On February 1, 1960, four African American college students entered the Woolworth department store in Greensboro, North Carolina, and sat down at the lunch counter. This lunch counter, like most in the American South, refused to serve black customers. The four students remained in their seats until the store closed. In the following days, they returned, joined by growing numbers of fellow students. These “sit-in” demonstrations soon spread to other southern cities, drawing in thousands of students and coalescing into a protest movement that would transform the struggle for racial equality. The Sit-Ins tells the story of the student lunch counter protests and the national debate they sparked over the meaning of the constitutional right of all Americans to equal protection of the law. Christopher W. Schmidt describes how behind the now-iconic scenes of African American college students sitting in quiet defiance at “whites only” lunch counters lies a series of underappreciated legal dilemmas—about the meaning of the Constitution, the capacity of legal institutions to remedy different forms of injustice, and the relationship between legal reform and social change. The students’ actions initiated a national conversation over whether the Constitution’s equal protection clause extended to the activities of private businesses that served the general public. The courts, the traditional focal point for accounts of constitutional disputes, played an important but ultimately secondary role in this story. The great victory of the sit-in movement came not in the Supreme Court, but in Congress, with the passage of the Civil Rights Act of 1964, landmark legislation that recognized the right African American students had claimed for themselves four years earlier. The Sit-Ins invites a broader understanding of how Americans contest and construct the meaning of their Constitution.

Invitation to Law and Society, Second Edition

An Introduction to the Study of Real Law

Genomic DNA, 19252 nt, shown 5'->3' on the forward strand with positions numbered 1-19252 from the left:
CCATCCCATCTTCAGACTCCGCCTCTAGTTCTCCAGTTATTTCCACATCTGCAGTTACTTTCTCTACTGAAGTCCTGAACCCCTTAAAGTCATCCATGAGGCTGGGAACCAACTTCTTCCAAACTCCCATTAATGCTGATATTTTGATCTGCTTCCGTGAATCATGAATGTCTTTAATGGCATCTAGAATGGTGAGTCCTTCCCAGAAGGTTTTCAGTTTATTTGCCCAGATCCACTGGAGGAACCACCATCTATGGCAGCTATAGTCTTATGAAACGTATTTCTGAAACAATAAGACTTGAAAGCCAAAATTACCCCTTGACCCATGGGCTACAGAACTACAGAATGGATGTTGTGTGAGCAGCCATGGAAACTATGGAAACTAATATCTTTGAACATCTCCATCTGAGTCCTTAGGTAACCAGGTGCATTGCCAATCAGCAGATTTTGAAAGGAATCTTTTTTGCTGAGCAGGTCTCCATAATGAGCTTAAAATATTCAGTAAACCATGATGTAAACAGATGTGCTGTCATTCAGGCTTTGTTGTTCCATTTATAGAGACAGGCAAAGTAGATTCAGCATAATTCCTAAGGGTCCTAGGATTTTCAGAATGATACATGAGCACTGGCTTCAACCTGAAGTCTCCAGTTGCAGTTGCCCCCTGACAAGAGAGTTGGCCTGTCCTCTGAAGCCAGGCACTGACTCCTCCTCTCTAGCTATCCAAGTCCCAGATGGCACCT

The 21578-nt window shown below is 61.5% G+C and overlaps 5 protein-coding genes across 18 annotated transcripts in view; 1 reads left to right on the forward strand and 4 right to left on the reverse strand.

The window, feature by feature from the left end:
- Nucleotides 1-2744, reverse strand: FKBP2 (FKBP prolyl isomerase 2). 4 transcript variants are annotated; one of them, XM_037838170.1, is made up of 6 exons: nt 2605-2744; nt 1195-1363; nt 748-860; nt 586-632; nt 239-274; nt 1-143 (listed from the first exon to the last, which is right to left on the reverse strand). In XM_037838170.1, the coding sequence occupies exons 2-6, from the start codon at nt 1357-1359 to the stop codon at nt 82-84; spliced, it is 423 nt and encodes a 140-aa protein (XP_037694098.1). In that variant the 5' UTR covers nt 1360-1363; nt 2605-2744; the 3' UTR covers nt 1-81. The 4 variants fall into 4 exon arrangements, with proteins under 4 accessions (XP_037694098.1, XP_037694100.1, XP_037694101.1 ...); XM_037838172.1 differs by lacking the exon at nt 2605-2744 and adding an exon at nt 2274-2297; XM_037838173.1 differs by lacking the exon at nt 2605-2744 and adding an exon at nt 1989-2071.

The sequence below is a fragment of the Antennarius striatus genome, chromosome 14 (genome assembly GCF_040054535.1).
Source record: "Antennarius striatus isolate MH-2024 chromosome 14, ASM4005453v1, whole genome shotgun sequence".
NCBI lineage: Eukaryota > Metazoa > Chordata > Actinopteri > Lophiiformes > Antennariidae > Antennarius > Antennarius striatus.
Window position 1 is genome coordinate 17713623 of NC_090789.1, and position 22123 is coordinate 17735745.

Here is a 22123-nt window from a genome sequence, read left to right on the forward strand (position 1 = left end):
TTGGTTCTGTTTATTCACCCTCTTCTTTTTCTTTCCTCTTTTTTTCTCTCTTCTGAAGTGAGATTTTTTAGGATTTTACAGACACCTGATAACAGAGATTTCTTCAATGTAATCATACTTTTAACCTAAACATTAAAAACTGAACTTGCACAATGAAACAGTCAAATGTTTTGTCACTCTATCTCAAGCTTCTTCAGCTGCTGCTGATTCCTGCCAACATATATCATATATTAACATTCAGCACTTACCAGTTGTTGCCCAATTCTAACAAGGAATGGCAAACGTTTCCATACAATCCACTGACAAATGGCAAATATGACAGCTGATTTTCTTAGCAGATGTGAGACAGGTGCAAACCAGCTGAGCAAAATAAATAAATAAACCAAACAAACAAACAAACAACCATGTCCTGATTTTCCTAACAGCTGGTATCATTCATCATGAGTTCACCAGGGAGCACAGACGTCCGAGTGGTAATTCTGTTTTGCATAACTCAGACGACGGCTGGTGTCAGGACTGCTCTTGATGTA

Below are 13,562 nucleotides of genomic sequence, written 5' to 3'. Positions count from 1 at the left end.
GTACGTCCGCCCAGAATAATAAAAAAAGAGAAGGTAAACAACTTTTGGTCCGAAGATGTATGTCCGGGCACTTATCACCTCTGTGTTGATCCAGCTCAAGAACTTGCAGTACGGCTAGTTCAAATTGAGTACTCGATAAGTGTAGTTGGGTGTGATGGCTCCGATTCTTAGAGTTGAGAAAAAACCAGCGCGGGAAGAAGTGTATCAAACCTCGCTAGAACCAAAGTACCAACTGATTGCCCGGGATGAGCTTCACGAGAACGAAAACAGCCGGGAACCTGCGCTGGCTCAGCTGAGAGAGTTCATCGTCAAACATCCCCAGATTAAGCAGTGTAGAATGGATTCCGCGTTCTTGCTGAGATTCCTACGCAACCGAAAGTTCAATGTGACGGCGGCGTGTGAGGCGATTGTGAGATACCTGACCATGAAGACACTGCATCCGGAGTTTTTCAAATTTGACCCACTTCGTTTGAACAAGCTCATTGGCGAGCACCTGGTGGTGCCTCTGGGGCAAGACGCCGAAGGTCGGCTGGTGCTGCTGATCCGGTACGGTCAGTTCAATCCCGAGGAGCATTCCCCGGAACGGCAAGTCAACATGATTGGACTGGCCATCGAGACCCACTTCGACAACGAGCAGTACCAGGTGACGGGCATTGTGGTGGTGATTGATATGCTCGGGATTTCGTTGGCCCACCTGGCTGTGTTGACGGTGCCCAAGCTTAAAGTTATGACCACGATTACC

Author: Kitty Calavita

Publisher: University of Chicago Press

ISBN: 022629661X

Category: Social Science

Page: 240

View: 3711

Law and society is a rapidly growing field that turns the conventional view of law as mythical abstraction on its head. Kitty Calavita brilliantly brings to life the ways in which law is found not only in statutes and courtrooms but in our institutions and interactions, while inviting readers into conversations that introduce the field’s dominant themes and most lively disagreements. Deftly interweaving scholarship with familiar examples, Calavita shows how scholars in the discipline are collectively engaged in a subversive exposé of law’s public mythology. While surveying prominent issues and distinctive approaches to both law as it is written and actual legal practices, as well as the law’s potential as a tool for social change, this volume provides a view of law that is more real but just as compelling as its mythic counterpart. With this second edition of Invitation to Law and Society, Calavita brings up to date what is arguably the leading introduction to this exciting, evolving field of inquiry and adds a new chapter on the growing law and cultural studies movement.

Building the Prison State

Race and the Politics of Mass Incarceration

Author: Heather Schoenfeld

Publisher: University of Chicago Press

ISBN: 022652115X

Category: Law

Page: 352

View: 3424